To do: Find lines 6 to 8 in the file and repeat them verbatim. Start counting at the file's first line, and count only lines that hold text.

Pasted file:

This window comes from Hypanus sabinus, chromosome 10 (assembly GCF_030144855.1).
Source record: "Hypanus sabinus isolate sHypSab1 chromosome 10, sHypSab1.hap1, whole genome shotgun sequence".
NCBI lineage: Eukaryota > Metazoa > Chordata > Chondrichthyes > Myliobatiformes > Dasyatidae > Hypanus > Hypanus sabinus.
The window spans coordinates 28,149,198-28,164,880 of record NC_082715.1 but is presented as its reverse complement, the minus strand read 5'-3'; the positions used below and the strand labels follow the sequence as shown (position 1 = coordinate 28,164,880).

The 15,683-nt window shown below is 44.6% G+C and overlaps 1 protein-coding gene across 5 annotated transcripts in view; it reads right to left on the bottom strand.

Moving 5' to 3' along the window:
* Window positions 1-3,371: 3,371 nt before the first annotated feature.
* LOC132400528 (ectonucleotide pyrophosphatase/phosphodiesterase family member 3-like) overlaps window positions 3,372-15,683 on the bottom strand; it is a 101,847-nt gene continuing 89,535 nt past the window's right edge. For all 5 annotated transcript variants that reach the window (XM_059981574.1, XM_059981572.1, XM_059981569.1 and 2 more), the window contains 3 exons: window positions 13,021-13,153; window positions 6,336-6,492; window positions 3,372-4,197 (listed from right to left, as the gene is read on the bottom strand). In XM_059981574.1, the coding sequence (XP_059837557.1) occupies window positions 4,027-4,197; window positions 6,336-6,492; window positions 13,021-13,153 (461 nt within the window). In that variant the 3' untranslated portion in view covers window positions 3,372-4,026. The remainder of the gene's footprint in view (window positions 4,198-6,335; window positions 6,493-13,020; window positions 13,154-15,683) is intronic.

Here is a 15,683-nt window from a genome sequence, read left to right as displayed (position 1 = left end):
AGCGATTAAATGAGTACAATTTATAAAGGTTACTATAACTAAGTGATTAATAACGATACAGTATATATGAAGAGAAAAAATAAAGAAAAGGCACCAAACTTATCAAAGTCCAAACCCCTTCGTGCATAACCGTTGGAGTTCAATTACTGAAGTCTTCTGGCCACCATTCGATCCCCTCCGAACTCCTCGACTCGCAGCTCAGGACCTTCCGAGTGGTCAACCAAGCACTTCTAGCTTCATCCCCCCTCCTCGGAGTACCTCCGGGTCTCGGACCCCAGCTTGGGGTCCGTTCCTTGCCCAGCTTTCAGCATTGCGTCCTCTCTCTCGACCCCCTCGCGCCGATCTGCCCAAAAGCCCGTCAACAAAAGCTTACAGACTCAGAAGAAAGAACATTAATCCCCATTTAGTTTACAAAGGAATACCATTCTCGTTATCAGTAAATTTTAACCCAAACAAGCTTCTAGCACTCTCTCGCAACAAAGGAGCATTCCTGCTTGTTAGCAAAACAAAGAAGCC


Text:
Moving 5' to 3' along the window:
* Window positions 1-3,371: 3,371 nt before the first annotated feature.
* LOC132400528 (ectonucleotide pyrophosphatase/phosphodiesterase family member 3-like) overlaps window positions 3,372-15,683 on the bottom strand; it is a 101,847-nt gene continuing 89,535 nt past the window's right edge. For all 5 annotated transcript variants that reach the window (XM_059981574.1, XM_059981572.1, XM_059981569.1 and 2 more), the window contains 3 exons: window positions 13,021-13,153; window positions 6,336-6,492; window positions 3,372-4,197 (listed from right to left, as the gene is read on the bottom strand). In XM_059981574.1, the coding sequence (XP_059837557.1) occupies window positions 4,027-4,197; window positions 6,336-6,492; window positions 13,021-13,153 (461 nt within the window). In that variant the 3' untranslated portion in view covers window positions 3,372-4,026. The remainder of the gene's footprint in view (window positions 4,198-6,335; window positions 6,493-13,020; window positions 13,154-15,683) is intronic.